Italian Prime Minister Giuseppe Conte announced he will resign Tuesday, in what media reports said was an attempt to build a new government after weeks of political turmoil.
He called a cabinet meeting for 9:00am (0800 GMT) when he “will inform the ministers of his desire to go to the Quirinale (President Sergio Mattarella’s office) to resign”, his office said.
Media reports suggest Conte will seek a mandate to form a new government to run Italy as it battles the coronavirus pandemic, which has left more than 85,000 people dead in the country and crippled the economy.
The ruling coalition has been teetering on the edge of collapse since former premier Matteo Renzi withdrew his small Italia Viva party on January 13.
Conte survived a parliamentary vote of confidence last week but failed to secure a majority in the Senate, the upper house, leaving his government severely weakened.
His resignation comes ahead of a key vote on judicial reforms later this week, which commentators suggest the government was on course to lose.
“Conte’s calculation is that by moving early, and thereby avoiding a humiliating defeat in the Senate later this week, he would increase his chances of securing a mandate from Mattarella to form a new government,” noted Wolfango Piccoli of the Teneo consultancy.
He will likely then seek to widen support beyond his coalition, currently comprising mainly of the populist Five Star Movement (M5S) and the centre-left Democratic Party (PD).
“However, it is currently unclear whether Conte can succeed in such an effort,” Piccoli said.
He added that if he fails, the M5S and PD could “ditch Conte and look for another candidate” to head a new coalition government.
The ruling parties are keen to avoid snap elections, which opinion polls suggest would lead to victory for the centre-right coalition comprising Silvio Berlusconi’s Forza Italia and Matteo Salvini’s far-right League party.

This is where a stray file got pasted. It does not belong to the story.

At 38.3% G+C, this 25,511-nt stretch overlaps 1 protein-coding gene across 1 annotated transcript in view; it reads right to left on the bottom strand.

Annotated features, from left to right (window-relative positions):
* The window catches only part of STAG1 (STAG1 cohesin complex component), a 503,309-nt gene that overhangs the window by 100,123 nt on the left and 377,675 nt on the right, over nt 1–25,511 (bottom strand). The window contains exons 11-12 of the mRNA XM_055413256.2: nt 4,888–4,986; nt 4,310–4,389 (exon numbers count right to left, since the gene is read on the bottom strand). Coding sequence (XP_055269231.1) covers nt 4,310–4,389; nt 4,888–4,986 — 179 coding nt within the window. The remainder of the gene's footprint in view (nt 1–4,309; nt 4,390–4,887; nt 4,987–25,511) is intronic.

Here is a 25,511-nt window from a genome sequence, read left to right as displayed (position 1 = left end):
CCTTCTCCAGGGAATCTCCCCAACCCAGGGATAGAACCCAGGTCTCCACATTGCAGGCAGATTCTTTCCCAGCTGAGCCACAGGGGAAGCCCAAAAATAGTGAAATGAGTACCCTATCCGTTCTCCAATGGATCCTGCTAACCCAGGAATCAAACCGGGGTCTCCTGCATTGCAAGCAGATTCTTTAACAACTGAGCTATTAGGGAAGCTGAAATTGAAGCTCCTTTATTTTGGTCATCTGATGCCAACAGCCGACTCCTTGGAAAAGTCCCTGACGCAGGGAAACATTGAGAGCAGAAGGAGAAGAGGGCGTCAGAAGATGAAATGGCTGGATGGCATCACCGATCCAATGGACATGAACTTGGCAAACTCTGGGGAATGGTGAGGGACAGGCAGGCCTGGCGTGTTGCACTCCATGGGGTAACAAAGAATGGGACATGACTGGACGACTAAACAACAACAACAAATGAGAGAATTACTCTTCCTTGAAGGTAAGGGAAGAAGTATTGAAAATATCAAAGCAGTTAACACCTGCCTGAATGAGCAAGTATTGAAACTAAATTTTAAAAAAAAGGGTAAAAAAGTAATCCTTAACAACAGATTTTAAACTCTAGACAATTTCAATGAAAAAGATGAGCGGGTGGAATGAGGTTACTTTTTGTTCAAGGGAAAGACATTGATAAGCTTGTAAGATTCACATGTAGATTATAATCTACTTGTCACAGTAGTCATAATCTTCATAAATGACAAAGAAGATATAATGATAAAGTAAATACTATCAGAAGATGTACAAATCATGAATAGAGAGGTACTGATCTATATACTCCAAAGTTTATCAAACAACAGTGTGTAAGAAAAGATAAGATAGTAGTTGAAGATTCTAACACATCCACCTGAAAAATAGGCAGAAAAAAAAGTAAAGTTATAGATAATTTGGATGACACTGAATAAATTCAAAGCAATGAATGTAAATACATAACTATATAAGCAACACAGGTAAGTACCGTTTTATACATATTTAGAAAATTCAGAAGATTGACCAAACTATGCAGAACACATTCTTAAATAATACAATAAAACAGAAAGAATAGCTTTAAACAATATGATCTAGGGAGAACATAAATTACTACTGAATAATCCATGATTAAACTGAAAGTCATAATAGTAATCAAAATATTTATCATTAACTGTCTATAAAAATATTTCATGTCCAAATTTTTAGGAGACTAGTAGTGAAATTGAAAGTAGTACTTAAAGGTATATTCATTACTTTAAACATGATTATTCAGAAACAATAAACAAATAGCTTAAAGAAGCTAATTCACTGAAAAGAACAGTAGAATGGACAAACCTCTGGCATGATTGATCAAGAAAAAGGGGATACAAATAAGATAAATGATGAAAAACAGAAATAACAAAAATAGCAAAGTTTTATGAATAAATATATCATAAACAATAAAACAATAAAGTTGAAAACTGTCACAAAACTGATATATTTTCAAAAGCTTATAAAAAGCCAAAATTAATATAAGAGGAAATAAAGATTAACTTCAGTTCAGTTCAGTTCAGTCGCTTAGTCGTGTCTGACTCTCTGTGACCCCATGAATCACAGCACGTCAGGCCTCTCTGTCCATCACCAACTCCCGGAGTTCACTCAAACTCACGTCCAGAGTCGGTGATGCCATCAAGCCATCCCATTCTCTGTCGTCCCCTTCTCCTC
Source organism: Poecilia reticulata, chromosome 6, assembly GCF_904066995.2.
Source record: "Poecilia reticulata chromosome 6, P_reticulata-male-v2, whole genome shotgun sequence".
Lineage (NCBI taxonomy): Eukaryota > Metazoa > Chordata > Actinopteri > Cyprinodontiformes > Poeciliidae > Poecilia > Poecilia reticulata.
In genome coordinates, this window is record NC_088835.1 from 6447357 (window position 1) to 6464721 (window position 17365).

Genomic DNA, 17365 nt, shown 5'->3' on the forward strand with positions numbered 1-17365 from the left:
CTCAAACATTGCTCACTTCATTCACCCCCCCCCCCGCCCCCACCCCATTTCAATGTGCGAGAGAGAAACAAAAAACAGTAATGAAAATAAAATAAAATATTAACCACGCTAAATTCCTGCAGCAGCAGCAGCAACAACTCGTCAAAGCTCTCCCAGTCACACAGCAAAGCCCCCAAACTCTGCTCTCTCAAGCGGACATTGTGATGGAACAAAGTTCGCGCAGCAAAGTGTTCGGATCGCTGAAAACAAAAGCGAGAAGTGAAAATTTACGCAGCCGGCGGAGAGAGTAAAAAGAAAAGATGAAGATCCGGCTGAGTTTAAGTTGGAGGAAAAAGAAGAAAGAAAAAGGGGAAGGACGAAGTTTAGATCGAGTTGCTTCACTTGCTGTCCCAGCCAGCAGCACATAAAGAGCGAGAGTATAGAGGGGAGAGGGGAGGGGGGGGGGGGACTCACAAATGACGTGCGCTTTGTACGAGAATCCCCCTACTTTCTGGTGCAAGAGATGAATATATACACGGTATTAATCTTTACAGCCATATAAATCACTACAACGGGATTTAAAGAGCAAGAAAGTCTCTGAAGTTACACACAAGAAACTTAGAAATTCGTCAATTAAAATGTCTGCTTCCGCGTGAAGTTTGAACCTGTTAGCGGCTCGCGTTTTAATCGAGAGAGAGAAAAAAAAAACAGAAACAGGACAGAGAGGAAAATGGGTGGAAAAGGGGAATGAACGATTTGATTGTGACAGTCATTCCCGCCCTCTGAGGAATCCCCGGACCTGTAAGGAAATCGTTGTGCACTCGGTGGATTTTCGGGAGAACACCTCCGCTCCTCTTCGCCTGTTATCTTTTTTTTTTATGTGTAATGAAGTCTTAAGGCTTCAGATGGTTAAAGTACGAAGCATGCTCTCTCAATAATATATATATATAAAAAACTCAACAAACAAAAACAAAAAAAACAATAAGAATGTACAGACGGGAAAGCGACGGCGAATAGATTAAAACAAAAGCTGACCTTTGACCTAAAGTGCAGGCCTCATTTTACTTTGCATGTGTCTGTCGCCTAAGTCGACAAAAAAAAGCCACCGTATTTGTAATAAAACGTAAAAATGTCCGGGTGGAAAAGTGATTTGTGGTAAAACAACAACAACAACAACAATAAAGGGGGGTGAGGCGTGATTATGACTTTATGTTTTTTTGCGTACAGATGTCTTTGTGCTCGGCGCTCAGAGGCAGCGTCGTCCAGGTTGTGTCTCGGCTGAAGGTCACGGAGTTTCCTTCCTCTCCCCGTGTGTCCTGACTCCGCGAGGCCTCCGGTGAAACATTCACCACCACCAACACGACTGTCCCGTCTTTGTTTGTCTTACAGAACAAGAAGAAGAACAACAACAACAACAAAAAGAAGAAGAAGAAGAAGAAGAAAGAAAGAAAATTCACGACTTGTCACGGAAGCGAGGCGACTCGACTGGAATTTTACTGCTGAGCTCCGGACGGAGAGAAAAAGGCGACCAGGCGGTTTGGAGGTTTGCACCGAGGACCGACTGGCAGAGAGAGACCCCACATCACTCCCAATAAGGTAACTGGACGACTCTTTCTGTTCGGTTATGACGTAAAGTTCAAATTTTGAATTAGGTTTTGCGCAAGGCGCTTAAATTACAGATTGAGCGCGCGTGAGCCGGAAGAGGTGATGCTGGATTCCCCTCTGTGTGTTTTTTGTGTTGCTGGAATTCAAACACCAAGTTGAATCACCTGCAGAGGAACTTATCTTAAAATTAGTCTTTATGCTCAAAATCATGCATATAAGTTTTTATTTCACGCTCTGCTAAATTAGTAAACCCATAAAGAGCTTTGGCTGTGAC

Shortly before the resignation announcement, key figures in both M5S and the PD offered their support to a new Conte government.
“We remain at Conte’s side,” said a statement from M5S’s leaders in both parliamentary houses, Davide Crippa and Ettore Licheri.
“The transition to the so-called Conte ter (three) is now inevitable and is the only way out of this wicked crisis.”
Conte, a once obscure law professor, has been at the helm of two governments of different political persuasions since he took office following elections in 2018.
The first was a fractious coalition between M5S and Salvini’s League, which ended when the latter pulled out in August 2019.
Conte went on to preside over another unlikely coalition between M5S and the PD, two former sworn enemies.
PD leader Nicola Zingaretti tweeted that he was “with Conte for a new government that is clearly pro-European and supported by a broad parliamentary base”.
Italy was the first European country to face the full force of the pandemic early in 2020 and remains one of the continent’s hardest-hit countries.
It has been allocated a large share of a 750-billion-euro ($910 billion) European Union rescue fund, but Conte’s 220-billion-euro spending plan was a trigger for the current turmoil.
For weeks, Renzi had criticised Conte for his leadership style and his handling of the pandemic.
He warned that he and M5S risked squandering the EU billions on vote-winning handouts rather than addressing structural issues.
(Except for the headline, this story has not been edited by NDTV staff and is published from a syndicated feed.)